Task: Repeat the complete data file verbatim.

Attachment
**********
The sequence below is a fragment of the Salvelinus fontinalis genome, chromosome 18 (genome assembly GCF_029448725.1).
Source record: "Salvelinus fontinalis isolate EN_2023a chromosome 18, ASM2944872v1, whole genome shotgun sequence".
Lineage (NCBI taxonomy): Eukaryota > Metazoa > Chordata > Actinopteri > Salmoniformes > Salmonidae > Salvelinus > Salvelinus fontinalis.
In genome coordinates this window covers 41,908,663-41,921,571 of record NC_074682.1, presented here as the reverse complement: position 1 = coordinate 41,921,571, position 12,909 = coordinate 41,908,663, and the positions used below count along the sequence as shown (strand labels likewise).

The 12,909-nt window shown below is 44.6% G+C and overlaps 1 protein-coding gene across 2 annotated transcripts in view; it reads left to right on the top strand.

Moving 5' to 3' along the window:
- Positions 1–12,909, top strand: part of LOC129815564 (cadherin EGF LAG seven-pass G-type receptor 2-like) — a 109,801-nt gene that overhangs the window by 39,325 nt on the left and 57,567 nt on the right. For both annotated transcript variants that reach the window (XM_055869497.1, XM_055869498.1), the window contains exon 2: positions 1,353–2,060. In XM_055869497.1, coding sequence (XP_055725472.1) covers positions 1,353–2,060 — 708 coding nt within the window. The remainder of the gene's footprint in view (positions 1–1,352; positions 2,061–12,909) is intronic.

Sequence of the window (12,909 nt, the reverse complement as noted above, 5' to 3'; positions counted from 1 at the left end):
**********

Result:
The sequence below is a fragment of the Salvelinus fontinalis genome, chromosome 18 (genome assembly GCF_029448725.1).
Source record: "Salvelinus fontinalis isolate EN_2023a chromosome 18, ASM2944872v1, whole genome shotgun sequence".
Lineage (NCBI taxonomy): Eukaryota > Metazoa > Chordata > Actinopteri > Salmoniformes > Salmonidae > Salvelinus > Salvelinus fontinalis.
In genome coordinates this window covers 41,908,663-41,921,571 of record NC_074682.1, presented here as the reverse complement: position 1 = coordinate 41,921,571, position 12,909 = coordinate 41,908,663, and the positions used below count along the sequence as shown (strand labels likewise).

The 12,909-nt window shown below is 44.6% G+C and overlaps 1 protein-coding gene across 2 annotated transcripts in view; it reads left to right on the top strand.

Moving 5' to 3' along the window:
- Positions 1–12,909, top strand: part of LOC129815564 (cadherin EGF LAG seven-pass G-type receptor 2-like) — a 109,801-nt gene that overhangs the window by 39,325 nt on the left and 57,567 nt on the right. For both annotated transcript variants that reach the window (XM_055869497.1, XM_055869498.1), the window contains exon 2: positions 1,353–2,060. In XM_055869497.1, coding sequence (XP_055725472.1) covers positions 1,353–2,060 — 708 coding nt within the window. The remainder of the gene's footprint in view (positions 1–1,352; positions 2,061–12,909) is intronic.

Sequence of the window (12,909 nt, the reverse complement as noted above, 5' to 3'; positions counted from 1 at the left end):